Deloso to mining firms: ‘Show social conscience’
IBA, Zambales —Gov. Amor Deloso has warned mining companies operating in this province to show respect for the local community and contribute to the development of Zambales, as they continue to profit from the extraction of minerals here.
“They should show some social conscience because they’re just permittees who make a living off our land,” Deloso said. “They don’t own the mountains here. They should give us some respect.”
Deloso issued the warning as Zambales authorities apprehended on Saturday a contractor who was found to have exceeded the volume of ores that it can haul from the stockpile of Pilipinas Mining Corp., which operates a small-scale mining concession in the province.
The overhauling, in effect, deprived the provincial government of the proper amount of excise taxes that it earns from the operation of small-scale miners, the governor said.
“Instead of cheating Zambales from the token income the province is allowed to get from the mining industry, you should try to give something in return for the riches you bring out of our province,” Deloso told the contractor.
At the same time, the governor advised a new investor here, Sanofil Allied Conglomerates, a Japanese firm investing P15 million for the operation of an ore-loading port in Iba town, to work for community acceptance “so that the people would feel the benefits of your operations.”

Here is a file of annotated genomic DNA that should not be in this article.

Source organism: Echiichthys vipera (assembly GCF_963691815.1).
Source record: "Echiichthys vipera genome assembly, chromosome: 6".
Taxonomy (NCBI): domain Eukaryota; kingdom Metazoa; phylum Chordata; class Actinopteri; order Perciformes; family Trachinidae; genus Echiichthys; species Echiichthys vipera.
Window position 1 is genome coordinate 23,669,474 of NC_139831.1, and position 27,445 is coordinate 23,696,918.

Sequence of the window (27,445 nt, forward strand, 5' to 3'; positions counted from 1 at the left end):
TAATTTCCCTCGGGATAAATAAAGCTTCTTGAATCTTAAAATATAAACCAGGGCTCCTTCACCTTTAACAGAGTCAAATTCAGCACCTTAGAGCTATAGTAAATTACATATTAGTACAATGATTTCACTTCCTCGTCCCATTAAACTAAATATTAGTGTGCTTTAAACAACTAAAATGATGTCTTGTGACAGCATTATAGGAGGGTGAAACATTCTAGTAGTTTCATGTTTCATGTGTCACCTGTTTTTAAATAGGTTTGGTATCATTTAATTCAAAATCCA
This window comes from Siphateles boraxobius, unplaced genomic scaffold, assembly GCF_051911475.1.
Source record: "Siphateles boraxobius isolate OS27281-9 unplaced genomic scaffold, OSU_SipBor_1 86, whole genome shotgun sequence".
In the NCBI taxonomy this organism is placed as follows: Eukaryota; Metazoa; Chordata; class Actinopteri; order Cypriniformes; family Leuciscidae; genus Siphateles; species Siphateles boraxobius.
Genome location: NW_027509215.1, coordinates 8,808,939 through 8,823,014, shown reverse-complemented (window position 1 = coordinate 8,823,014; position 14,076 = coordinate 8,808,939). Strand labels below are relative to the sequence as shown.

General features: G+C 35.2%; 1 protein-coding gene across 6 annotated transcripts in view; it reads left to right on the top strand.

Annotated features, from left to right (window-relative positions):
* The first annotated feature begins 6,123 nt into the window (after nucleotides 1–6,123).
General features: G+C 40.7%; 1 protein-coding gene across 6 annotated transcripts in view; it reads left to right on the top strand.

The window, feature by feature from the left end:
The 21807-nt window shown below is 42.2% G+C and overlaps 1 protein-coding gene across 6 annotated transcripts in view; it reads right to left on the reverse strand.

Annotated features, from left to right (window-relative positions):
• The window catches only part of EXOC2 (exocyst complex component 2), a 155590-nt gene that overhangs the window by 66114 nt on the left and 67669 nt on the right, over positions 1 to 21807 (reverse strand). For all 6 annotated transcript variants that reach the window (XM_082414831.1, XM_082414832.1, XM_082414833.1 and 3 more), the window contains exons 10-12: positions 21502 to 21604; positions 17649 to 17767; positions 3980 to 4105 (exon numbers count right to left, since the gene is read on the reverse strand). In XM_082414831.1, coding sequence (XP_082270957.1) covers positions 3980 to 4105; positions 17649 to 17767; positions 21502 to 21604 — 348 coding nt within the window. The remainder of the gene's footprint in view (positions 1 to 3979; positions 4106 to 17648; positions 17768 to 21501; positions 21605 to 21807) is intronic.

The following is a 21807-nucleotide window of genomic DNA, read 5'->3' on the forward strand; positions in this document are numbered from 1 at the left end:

Deloso said that while Zambales has rich mineral deposits, the province has not taken off from mining operations in the last 75 years, mainly because the taxes go directly to the national government.
He said that as it is, most of the Zambales mountains are now covered by about 30 mineral production sharing agreements (MPSA) that do not yield any income for the local government.
The MPSAs are approved by the national office of the Department of Environment and Natural Resources.
“Zambales has lost about P3 billion in uncollected taxes due to the MPSAs,” he said.
Deloso added that the situation is all the more unfair to Zambales because the local communities are the ones that suffer from pollution and other inconveniences from mining operations.
He said the lack of adequate income, on one hand and the attendant risks on the other have bedeviled Zambales since major players began digging here decades ago for chromite ores, as well as gold and nickel.
“Acoje Mines was in Sta. Cruz town for 75 years, Benguet Mining Corp. was in Masinloc for 50 years and in San Marcelino for 25 years, yet nothing happened to these mining communities. There was no progress,” Deloso rued. Written by Henry Empeño / Business MIrror Correspondent